As most endurance athletes and coaches know, a very important factor in maximal endurance performance is consistent, injury free training. Thus, the emergence of the idea that proper strength and conditioning training can prevent injury and thus indirectly improve endurance performance by allowing athletes to train more consistently. Research is relatively scarce on this topic given the challenges of designing an experimental protocol that accurately measures the differences in injury rates between the two conditions (we currently have the same problem with minimalist running versus typically shod running injury rates, which you can read about in this previous blog post). An article that I really like in relation to this topic is a review article by Chuter and Janse de Jonge (2012) entitled ‘Proximal and distal contributions to lower extremity injury: A review of the literature.’ The authors compare the relationship between over-pronation (emphasis added) and lower extremity injury vs. the relationship between a lack of core stability (in the form of hip abduction and external rotation weakness and poor neuromuscular control of the lumbopelvic and hip complex) and lower extremity injury. The review found that poor core-stability is implicated in the development foot and ankle injuries, ITB friction syndromepatello-femoral pain and ACL injury. Whilst over-pronation had the potential to cause medial tibial stress syndrome (MTSS) and exercise related lower-limb pain (ERLLP), but no other running related injuries.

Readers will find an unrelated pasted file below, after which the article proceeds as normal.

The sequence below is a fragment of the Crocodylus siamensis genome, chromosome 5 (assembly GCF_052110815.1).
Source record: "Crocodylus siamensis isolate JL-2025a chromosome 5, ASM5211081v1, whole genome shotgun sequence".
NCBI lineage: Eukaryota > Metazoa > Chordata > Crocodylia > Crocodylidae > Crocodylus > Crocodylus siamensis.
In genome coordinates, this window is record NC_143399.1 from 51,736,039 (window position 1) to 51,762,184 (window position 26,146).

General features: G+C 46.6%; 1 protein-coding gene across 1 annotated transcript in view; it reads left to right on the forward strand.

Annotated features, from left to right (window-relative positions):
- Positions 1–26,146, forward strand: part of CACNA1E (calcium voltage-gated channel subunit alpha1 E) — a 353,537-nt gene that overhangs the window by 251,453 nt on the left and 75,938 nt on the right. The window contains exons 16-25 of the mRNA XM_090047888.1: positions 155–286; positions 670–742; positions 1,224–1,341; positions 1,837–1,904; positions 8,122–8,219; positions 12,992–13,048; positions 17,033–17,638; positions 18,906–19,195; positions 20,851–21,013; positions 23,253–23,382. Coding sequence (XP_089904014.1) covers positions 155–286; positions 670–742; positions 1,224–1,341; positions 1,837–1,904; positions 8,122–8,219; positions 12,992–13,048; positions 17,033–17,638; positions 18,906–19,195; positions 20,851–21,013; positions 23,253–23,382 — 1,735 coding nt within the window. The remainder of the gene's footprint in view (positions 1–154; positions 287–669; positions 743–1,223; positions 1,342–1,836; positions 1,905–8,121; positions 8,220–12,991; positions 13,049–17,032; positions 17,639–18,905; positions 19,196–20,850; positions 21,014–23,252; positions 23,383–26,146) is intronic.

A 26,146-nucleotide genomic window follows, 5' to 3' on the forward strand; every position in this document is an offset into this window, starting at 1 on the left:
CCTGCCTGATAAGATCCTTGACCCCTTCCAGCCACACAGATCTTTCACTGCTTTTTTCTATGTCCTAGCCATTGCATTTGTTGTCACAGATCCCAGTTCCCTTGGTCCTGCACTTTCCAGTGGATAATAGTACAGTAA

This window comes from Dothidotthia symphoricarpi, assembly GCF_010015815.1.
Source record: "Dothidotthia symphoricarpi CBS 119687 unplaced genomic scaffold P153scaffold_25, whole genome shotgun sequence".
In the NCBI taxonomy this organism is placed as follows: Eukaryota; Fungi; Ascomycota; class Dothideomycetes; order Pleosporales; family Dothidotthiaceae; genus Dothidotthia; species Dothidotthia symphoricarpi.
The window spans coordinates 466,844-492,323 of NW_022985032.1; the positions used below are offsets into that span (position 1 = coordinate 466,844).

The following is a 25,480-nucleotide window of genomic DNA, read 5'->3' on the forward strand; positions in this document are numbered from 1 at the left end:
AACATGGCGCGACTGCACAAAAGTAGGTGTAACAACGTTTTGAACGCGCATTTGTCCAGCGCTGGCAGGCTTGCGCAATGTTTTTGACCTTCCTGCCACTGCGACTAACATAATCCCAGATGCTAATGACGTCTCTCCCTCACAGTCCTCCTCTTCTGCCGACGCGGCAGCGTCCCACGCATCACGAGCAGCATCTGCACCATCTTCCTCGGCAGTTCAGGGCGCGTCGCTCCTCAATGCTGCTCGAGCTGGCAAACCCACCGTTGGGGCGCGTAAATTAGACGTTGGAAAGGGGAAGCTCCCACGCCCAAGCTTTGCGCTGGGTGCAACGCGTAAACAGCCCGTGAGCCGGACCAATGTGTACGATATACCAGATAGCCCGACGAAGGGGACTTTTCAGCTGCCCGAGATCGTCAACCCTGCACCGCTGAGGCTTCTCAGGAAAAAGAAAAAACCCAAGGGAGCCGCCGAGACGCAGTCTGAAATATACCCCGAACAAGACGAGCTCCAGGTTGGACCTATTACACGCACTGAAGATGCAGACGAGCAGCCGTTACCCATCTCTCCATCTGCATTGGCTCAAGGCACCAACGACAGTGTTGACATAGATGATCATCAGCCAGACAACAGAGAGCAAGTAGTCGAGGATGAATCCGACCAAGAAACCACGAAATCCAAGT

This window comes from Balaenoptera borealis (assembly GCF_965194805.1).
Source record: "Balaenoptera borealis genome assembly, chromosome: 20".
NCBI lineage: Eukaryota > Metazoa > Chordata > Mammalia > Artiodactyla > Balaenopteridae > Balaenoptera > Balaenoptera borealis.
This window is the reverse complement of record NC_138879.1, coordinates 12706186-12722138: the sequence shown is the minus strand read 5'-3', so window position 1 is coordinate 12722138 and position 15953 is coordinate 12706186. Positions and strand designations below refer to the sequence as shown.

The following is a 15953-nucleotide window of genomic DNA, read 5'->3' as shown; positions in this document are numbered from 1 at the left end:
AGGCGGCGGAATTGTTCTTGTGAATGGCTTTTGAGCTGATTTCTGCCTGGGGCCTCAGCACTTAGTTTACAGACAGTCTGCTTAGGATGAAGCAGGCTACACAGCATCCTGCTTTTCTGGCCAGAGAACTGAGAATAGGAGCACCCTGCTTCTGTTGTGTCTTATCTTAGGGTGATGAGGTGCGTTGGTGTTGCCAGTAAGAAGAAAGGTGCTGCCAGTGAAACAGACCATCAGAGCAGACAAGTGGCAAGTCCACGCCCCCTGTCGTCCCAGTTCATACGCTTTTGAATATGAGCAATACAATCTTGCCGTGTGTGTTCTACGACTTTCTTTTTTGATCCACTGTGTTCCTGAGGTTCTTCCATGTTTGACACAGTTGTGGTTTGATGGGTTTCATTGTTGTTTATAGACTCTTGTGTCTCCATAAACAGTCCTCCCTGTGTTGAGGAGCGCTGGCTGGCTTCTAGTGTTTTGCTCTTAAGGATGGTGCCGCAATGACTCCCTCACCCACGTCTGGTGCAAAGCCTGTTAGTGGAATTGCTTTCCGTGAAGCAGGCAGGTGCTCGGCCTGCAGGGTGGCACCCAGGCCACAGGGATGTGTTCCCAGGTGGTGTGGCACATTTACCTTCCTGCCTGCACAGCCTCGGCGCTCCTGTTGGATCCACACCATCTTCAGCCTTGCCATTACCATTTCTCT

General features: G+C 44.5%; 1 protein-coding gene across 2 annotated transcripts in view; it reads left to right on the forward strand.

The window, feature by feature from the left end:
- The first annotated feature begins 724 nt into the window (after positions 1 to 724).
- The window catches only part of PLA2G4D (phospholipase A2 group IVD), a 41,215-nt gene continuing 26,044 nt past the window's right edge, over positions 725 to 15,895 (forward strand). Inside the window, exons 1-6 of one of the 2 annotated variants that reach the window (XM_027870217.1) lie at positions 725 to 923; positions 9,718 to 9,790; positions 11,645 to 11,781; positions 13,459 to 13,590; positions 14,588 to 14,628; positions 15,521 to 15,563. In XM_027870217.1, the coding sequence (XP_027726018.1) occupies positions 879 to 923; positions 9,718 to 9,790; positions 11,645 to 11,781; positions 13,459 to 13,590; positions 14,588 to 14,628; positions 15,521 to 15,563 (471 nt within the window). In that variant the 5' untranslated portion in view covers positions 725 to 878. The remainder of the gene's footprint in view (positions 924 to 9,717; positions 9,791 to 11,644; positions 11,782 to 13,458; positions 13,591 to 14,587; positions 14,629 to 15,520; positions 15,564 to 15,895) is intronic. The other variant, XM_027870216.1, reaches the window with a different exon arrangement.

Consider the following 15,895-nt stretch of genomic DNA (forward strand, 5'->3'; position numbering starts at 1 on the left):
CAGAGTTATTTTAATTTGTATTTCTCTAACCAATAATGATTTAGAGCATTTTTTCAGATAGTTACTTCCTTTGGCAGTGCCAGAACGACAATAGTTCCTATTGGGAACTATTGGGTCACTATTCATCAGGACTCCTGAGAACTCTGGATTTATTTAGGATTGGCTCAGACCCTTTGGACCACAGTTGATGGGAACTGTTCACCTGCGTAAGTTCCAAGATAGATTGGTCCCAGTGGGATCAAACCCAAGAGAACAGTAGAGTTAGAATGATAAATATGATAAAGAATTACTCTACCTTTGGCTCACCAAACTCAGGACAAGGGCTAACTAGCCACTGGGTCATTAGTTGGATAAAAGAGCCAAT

Core Stability training has the potential to decrease the risks of serious knee injuries.